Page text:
First climbed in June 1931 by Hans Ertl and Franz Schmid, this striking feature is the longest ice wall of the Eastern Alps, offering 1200 meters of climbing (4000 feet). It is marked by two constrictions, through which one must pass as quickly as possible because all debries from the face gets funneled through them.
A decorated view of the route, marking the two constriction points.
The route is very dangerous after heavy snowfall, or if avalanche conditions are generally bad. Additionally, the sun strikes upper rocks fairly early and I doubt it's possible to make the climb without hearing and seeing a few missiles flying by.
The Austrian Bergsteigergruppe
(Mountain Climbers Group) has a nice report (in German) of the climb, and I'm linking their picture of an avalanche that swept the whole face here, just as a caution:
||Linked from the Austrian Bergsteigergruppe web site, the picture was taken by Klaus Bonazza as he and a friend were watching the route for a planned climb the next day. The whole route was buried in a snow cloud for several minutes, completely swept clean.|
Climbing above the Second Constriction
The usual approach is to stay overnight at the Tabaretta Hut (home page: http://www.tabaretta.com/
, telephone: +39 347 26 14 872). There is a winter room for days when the hut is closed, and you'll need to bring a stove. Follow the instructions on the primary Ortler mountain page
to reach the hut.
From the hut, go south on a trail that traverses the Tabaretta Ridge. (visible as a red line going left from the Tabaretta Hut in this informational picture
. After 15 minutes or so, the trail reaches it's destination (a via ferrata climb up to the ridge with the Payer Hut). Continue on less pleasant scree slopes due south to meet the Martlferner (glacier) at the base of a large avalanche cone spilling from the first constriction on the route.
The Second Constriction is visible in the middle of andrea.it's fine photo. Note the seracs above, and the Martlgrat Ridge, usually gained after the small triangular rock outcropping. The location of the seracs were quite different on our ascent.
Climb the gradually steepening cone, noting that there may be a "schrund" at different points (we stepped over two). Enter the First Constriction on the route directly above. In 2009 taking snow on the right side of the Constriction was best. From here, continue straight up, making sure not to climb in one of the (up to) 2 meter deep avalanche tracks that line the large gully for the next 400 meters. This section of the climb is long, but moderate in angle, starting at 50 degrees and steepening to 55 degrees by the time you reach the Second Constriction. Watch for rock and ice fall. If you don't climb early on a cold day in here, you'll soon have reason to regret it!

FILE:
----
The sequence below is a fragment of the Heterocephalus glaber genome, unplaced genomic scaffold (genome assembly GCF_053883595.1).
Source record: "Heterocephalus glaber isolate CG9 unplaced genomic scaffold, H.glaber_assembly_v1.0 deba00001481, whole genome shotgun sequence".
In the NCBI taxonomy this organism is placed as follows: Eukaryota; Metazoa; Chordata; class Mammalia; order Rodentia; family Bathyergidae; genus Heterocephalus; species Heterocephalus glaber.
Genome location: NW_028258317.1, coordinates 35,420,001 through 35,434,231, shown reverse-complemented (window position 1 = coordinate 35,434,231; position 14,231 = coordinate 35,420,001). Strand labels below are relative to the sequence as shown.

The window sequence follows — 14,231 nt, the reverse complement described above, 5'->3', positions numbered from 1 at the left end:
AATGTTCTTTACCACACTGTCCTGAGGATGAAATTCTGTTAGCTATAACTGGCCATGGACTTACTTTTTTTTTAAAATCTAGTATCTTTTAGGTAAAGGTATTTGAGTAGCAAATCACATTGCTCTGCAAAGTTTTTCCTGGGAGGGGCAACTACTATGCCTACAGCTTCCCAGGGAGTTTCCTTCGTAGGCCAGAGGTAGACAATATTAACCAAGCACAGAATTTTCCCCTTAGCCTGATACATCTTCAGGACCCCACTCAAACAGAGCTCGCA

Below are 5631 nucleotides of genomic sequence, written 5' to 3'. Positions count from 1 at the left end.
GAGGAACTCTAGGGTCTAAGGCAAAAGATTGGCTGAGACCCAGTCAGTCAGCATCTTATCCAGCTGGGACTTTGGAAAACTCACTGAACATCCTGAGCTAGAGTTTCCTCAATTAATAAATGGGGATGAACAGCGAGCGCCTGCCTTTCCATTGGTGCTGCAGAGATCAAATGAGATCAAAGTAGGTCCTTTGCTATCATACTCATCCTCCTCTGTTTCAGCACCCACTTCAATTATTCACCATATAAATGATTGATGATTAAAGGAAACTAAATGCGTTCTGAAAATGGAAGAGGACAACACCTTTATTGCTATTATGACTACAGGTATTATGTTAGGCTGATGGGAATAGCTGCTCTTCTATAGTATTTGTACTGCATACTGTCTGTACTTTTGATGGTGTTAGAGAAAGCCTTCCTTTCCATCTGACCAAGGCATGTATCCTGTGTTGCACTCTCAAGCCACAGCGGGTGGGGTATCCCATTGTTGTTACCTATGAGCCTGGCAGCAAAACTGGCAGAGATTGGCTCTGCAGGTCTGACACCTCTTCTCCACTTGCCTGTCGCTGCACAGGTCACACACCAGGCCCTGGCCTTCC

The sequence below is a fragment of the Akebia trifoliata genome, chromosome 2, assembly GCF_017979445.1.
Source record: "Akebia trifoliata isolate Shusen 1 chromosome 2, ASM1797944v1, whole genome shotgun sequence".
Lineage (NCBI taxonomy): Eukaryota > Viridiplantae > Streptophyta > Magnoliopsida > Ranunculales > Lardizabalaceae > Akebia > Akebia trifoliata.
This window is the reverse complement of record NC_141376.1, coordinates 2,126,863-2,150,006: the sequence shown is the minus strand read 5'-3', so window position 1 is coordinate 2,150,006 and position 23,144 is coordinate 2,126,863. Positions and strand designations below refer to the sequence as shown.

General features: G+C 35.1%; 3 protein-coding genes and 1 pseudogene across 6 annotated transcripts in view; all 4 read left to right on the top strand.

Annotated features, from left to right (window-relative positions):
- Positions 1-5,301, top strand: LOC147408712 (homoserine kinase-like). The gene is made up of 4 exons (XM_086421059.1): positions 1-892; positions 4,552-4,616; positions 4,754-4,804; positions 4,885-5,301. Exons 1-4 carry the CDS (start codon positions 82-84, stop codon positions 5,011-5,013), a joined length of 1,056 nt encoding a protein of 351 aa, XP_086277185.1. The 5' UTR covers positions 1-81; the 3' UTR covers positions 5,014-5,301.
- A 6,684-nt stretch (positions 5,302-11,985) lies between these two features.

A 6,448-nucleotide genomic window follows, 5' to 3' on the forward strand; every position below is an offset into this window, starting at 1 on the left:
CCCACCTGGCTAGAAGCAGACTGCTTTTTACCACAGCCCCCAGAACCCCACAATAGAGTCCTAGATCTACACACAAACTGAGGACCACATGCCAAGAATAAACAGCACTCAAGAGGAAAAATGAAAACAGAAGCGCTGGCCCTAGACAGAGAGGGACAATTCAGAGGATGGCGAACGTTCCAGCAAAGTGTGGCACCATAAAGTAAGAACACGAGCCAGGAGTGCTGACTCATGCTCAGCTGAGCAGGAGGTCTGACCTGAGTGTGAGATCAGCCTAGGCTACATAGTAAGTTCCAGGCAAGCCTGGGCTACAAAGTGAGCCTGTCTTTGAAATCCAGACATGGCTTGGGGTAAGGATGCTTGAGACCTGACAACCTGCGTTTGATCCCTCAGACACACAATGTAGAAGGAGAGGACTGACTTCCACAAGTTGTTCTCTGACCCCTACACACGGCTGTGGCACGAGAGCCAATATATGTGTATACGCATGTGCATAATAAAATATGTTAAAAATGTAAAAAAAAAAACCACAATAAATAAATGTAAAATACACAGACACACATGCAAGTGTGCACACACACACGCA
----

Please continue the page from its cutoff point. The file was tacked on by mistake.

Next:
At the Second Constriction, either climb through quickly unroped or build a belay on the right side of the constriction below a rock buttress for some protection. For our climb, it required a 60 meter pitch with 70 degree ice climbing to fully pass the feature. Again, avoid the central depressed runnel in the middle of the constriction as that's where most of the debries will come down.
Above the second constriction the route has several options and is apparently quite changeable year to year. In 2009, there are three serac bulges. It's possible to wend your way through them, taking the straightest line possible, while avoiding the steepest parts of the seracs. This option gave many 60 degree slopes, and 2-3 pitches of 70 degree ice, roughly grade Alpine Ice 3 (AI3).
You can also climb the upper face on the left side of seracs or (harder, steeper) on the right side.
If you climb the left side or the middle, you'll eventually come to the Martlgrat (Martl Ridge), which sports a pleasing knife-edge snow ridge. Follow on or just right of this ridge for about 200 meters more to reach lower angle slopes and the summit.
In terms of style, it's probably wisest to climb everything below the Second Constriction unroped. At that point two-thirds of the elevation gain have been completed, and the danger of rock and ice fall is lessened. On our climb
, we continued from here in roped pitches, some simul-climbing, and near the end, again unroped. Decide between these strategies based on experience, conditions, time, etc.
Descend the normal route from the summit to the Payer Hut. If you arrive on the summit in whiteout conditions and aren't familiar with the descent (and can't find any tracks), you'll definitely need a map and compass to descend the right way. The key is to get off a large flat area (called the Ortlerplatte) by going due north. You can't go north right away. First walk south for 5 minutes, then west another 5 minutes (or so), then trend north. In this situation, you'll want to keep just left of (but not too close!) the tops of great serac cliffs as you walk gently down to the north.
If you travel too far west of north, you'll get into terrain of steep, gaping crevasses. Please give thought to this situation, especially those of you going in fall and winter when there are less likely to be descent tracks!
You need two ice tools, crampons, 4-5 ice screws. We found pickets useful on the upper portion of the route, when sufficient snow covered the ice. In winter or spring, skis or snowshoes may be helpful for descent.
Additional Important Information
Climbers on the upper third of the face.
After the climb, don't forget to stop and sign the "Nordwand Book" in the Tabaretta Hut. If you are lucky, a nice young lady of the Reinstadler family will bring it to you with your beer. :-)
Links and Books